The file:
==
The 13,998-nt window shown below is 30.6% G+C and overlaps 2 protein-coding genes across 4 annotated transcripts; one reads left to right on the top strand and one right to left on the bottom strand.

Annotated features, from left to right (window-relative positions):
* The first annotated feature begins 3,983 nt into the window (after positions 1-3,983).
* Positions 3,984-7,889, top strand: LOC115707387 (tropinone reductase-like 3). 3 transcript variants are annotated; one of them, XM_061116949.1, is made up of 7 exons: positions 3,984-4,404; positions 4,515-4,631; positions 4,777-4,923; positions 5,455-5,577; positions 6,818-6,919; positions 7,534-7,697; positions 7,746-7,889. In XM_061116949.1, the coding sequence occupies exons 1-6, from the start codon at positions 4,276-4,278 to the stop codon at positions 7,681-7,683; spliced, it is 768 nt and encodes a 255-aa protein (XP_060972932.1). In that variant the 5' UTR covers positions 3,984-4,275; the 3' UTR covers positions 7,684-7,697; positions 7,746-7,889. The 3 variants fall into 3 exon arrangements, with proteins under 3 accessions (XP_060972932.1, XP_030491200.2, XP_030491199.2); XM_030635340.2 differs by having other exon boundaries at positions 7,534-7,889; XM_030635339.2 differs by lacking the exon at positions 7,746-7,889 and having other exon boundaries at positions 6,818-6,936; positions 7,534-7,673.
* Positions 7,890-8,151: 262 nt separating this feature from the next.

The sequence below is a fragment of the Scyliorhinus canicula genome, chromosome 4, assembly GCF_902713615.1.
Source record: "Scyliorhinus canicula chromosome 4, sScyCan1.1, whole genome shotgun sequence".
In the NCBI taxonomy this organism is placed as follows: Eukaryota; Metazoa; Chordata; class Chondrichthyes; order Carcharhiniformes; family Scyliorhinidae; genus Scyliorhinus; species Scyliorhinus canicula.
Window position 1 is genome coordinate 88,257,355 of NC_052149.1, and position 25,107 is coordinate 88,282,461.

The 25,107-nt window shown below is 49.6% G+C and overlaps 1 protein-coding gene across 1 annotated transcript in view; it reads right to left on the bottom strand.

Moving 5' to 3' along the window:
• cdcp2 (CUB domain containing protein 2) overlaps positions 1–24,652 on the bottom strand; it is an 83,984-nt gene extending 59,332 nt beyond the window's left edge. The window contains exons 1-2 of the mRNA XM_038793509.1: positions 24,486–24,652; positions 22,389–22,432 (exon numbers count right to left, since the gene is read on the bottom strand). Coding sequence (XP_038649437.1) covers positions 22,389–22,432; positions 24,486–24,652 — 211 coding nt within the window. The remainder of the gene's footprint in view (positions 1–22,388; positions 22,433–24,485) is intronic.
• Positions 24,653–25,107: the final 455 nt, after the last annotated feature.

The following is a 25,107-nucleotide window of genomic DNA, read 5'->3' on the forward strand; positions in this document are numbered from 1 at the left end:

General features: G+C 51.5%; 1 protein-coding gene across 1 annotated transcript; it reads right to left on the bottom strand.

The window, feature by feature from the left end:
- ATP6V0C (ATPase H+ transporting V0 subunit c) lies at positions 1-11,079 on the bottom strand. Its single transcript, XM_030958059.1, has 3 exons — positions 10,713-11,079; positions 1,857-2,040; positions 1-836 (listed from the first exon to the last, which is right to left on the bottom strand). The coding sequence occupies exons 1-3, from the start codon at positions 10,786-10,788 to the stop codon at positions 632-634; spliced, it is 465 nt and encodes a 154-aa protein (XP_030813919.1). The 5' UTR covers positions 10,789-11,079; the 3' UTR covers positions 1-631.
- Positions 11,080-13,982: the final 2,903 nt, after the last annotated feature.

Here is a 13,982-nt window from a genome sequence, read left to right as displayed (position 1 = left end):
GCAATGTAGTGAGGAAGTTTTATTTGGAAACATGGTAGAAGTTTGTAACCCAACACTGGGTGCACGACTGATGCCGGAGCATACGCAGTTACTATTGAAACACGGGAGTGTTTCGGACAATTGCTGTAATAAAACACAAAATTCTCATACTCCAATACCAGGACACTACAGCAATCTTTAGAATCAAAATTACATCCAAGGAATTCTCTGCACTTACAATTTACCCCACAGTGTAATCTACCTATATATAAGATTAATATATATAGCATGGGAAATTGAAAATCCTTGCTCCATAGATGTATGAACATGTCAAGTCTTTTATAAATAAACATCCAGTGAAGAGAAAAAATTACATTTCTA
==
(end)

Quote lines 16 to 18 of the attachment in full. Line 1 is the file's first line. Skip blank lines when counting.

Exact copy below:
The window, feature by feature from the left end:
- ATP6V0C (ATPase H+ transporting V0 subunit c) lies at positions 1-11,079 on the bottom strand. Its single transcript, XM_030958059.1, has 3 exons — positions 10,713-11,079; positions 1,857-2,040; positions 1-836 (listed from the first exon to the last, which is right to left on the bottom strand). The coding sequence occupies exons 1-3, from the start codon at positions 10,786-10,788 to the stop codon at positions 632-634; spliced, it is 465 nt and encodes a 154-aa protein (XP_030813919.1). The 5' UTR covers positions 10,789-11,079; the 3' UTR covers positions 1-631.
- Positions 11,080-13,982: the final 2,903 nt, after the last annotated feature.